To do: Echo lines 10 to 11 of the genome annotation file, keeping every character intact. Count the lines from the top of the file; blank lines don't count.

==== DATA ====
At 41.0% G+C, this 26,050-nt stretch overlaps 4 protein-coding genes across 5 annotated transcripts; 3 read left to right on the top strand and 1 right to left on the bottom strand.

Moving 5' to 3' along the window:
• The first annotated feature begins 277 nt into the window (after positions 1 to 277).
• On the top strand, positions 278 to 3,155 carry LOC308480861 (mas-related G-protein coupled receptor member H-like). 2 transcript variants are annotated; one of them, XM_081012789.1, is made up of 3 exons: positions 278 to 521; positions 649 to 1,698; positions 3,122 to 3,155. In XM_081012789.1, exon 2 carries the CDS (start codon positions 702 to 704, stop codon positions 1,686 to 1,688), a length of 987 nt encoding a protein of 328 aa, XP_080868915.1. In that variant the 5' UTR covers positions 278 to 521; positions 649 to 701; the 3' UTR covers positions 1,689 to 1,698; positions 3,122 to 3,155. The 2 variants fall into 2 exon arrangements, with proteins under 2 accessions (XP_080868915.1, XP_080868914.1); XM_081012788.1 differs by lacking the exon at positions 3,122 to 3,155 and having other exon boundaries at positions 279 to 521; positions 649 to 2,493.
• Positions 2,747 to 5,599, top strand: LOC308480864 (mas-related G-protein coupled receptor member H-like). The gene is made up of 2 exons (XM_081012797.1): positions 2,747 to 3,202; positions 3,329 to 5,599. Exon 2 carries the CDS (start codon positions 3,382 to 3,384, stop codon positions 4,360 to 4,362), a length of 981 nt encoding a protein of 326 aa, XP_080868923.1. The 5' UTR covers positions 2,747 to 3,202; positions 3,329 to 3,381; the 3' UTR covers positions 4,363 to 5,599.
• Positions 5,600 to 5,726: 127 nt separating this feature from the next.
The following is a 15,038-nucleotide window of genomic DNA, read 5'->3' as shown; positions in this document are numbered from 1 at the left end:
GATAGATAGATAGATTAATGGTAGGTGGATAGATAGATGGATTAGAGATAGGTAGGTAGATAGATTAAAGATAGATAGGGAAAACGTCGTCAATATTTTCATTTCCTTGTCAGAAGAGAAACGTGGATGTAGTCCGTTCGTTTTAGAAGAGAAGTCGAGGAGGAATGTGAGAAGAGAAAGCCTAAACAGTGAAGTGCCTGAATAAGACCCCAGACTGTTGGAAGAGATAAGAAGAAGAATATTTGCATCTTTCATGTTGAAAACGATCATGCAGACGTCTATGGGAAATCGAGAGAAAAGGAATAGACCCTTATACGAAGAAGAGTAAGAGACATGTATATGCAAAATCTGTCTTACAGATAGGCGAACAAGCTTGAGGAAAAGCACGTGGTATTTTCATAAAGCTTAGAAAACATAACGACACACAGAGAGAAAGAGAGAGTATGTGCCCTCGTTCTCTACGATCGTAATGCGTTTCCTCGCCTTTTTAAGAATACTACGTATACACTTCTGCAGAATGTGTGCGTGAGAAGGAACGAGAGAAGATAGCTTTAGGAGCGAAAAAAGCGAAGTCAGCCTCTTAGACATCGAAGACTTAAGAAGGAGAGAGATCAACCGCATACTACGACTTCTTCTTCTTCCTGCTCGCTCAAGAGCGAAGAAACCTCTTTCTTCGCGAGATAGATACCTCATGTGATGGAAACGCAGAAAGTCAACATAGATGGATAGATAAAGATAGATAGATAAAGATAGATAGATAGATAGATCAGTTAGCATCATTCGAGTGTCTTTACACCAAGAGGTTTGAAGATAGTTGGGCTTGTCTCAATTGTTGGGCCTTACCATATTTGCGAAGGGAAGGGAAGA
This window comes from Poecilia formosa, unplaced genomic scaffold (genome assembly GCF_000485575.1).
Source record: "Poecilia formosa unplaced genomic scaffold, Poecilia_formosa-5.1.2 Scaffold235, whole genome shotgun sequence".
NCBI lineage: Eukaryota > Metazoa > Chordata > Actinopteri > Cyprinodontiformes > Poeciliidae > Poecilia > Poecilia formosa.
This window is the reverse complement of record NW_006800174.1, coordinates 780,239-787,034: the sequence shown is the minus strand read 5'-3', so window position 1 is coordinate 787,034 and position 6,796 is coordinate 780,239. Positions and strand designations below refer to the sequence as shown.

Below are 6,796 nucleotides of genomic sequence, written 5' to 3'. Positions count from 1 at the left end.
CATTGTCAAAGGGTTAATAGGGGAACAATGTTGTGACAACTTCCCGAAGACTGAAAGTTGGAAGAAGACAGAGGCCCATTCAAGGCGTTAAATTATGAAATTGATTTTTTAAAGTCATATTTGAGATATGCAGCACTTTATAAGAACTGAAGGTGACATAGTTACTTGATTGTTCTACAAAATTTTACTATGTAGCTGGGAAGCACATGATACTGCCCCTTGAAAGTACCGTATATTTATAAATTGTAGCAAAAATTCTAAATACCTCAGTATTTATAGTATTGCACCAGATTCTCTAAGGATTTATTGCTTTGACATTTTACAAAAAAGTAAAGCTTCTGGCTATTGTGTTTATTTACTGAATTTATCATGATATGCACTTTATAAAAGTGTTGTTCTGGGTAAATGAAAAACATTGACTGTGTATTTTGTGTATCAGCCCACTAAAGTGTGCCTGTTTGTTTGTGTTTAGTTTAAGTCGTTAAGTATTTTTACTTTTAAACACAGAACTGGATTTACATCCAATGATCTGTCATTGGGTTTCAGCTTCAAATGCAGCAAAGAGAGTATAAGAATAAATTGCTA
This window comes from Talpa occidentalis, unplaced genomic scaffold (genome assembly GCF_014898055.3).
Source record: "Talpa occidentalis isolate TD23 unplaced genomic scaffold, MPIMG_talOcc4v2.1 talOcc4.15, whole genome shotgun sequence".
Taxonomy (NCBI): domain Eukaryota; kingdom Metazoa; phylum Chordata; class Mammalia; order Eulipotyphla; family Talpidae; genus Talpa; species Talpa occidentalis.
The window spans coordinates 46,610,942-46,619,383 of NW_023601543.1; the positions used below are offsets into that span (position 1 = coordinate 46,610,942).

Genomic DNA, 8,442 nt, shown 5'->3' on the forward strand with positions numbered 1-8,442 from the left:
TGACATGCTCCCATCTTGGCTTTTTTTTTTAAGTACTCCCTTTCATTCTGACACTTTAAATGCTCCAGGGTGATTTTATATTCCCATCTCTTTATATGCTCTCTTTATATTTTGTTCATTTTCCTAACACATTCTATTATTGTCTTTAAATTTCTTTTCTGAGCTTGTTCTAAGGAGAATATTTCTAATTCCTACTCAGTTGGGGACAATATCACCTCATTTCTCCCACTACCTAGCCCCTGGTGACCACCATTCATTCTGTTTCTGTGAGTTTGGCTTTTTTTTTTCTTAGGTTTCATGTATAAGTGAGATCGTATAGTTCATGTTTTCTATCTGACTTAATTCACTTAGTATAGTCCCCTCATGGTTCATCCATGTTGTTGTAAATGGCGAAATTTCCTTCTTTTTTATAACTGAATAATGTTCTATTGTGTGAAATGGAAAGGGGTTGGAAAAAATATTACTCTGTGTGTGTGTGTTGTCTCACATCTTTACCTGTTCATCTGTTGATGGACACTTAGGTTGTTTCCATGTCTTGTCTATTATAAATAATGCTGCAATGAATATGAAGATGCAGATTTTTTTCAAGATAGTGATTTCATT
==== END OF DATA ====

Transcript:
Source record: "Poecilia formosa unplaced genomic scaffold, Poecilia_formosa-5.1.2 Scaffold235, whole genome shotgun sequence".
NCBI lineage: Eukaryota > Metazoa > Chordata > Actinopteri > Cyprinodontiformes > Poeciliidae > Poecilia > Poecilia formosa.